Old becomes new at the Post-Earthquake Reconstruction Demonstration Project of Guangming Village, a house that was named World Building of the Year at the 2017 World Architecture Festival (WAF).
The reconstruction project in China’s Yunnan province is the first of many earthquake-resistant prototypes being developed by architects and researchers at the Chinese University of Hong Kong (CUHKU) and Kunming University of Science and Technology (KUST).
“Around the world, millions of people live in seismic hazardous areas, and many lives have been lost, especially in developing countries of low living standards,” the CUHKU team presented at the 2017 WAF.
“Our story is not a one-off story. It’s happening around the world.”
Citing UN statistics, the CUHKU team said over 100 million people around the world still live in traditional rammed earth structures. Image: World Architecture Festival.
In 2014, a magnitude 6.5 earthquake struck the remote Ludian County, claiming 617 lives and destroying over 200,000 homes. Approximately 80 percent of the damaged homes were mud houses.
Losing confidence in these traditional rammed earth buildings, the local villagers were eager to rebuild with brick and concrete. However, the prices of these materials rose rapidly in the months following the earthquake, and quickly became unaffordable. One Chinese report put the three-month increase in the cost of local red bricks to be about 20 percent.
Clean-up and rebuilding efforts were made even harder by the lack of local labour, and the county’s remote location.
Two months after the disaster, researchers from the university launched a Village Rebuilding Assistance Programme in Guangming Village. Their aim? To design safe, anti-seismic village houses at a low cost, but with enhanced and comfortable living environments.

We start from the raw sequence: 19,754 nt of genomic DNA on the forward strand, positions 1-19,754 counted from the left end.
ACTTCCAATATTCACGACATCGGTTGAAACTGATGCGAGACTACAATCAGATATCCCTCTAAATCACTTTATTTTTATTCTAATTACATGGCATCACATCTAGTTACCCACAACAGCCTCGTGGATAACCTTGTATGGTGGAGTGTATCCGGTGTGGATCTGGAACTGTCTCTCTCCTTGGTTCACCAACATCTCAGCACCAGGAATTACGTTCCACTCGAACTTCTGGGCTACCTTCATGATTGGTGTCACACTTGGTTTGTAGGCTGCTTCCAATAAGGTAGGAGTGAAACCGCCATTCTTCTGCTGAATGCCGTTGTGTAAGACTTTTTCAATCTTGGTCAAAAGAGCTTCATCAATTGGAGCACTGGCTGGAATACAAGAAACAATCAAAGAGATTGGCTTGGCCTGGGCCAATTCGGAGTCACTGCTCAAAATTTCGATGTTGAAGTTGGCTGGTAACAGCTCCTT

Working to the motto, “high science, low technology”, the team implemented a new construction technique that predominantly reused the old, destroyed rammed earth materials.
“Villagers had been living in their traditionally-built earth houses for hundreds of years. This is their tradition and their heritage, and we wished not to neglect or deviate from [that],” they said.
After consulting with local residents and listening to their concerns and needs, the team went to work. They ‘dissected’ the destroyed homes to identify their problems and weaknesses, and examined the composition of the earth in the area, optimising a mix that was stronger and more workable.
Next, they designed a simple, modular layout and system that would improve the structural integrity of the mud houses, as well as their spatial usefulness.
The house can withstand earthquakes up to a magnitude of 7 on the Richter scale. Its pyramid-shaped, steel-reinforced roof is designed to remain self-supporting even if two walls collapse during a disaster.
Environmental sustainability was another focal point for the project team. As CUHKU pointed out in their WAF presentation, some villagers could not even afford electricity. On this end, they tested various ESD initiatives according to local climates and comfort ranges, while applying cost-performance analysis.
Caption: On-site tests of the house prototype showed that even on 30-35 degree Celsius days in summer, the indoor temperature is a comfortable 22 degrees. In winter, when temperatures are at -5 degrees Celsius, indoor temperatures stayed at 15 degrees.
Also important was knowledge transfer—vital so villagers could build their own houses, and would know what to do in the event of a future earthquake. Local residents can easily and quickly pick up the new construction technique, and have even been trained in analysing the composition of the earth so they know what to add—sand, clay or stone—to make the mix stronger.
Structurally safe, thermally comfortable, brightly lit—the CUHKU team has done more than just create a new building method. They also achieved one of their main goals—to “add to life”.
And this isn’t limited to Guangming Village either. The learnings and findings from the project have been shared with the local government, so they can regulate and formulate reconstruction strategies. The team has also fielded enquiries from countries like Nepal, Cambodia, Bangladesh and Colombia.
“Prototype 36 is ready,” the team concluded, pointing to its ongoing research efforts. “One done, 20 are now on site.
“100 million to go.”
Images by Chinese University of Hong Kong-Kunming University of Science and Technology, courtesy of Archdaily.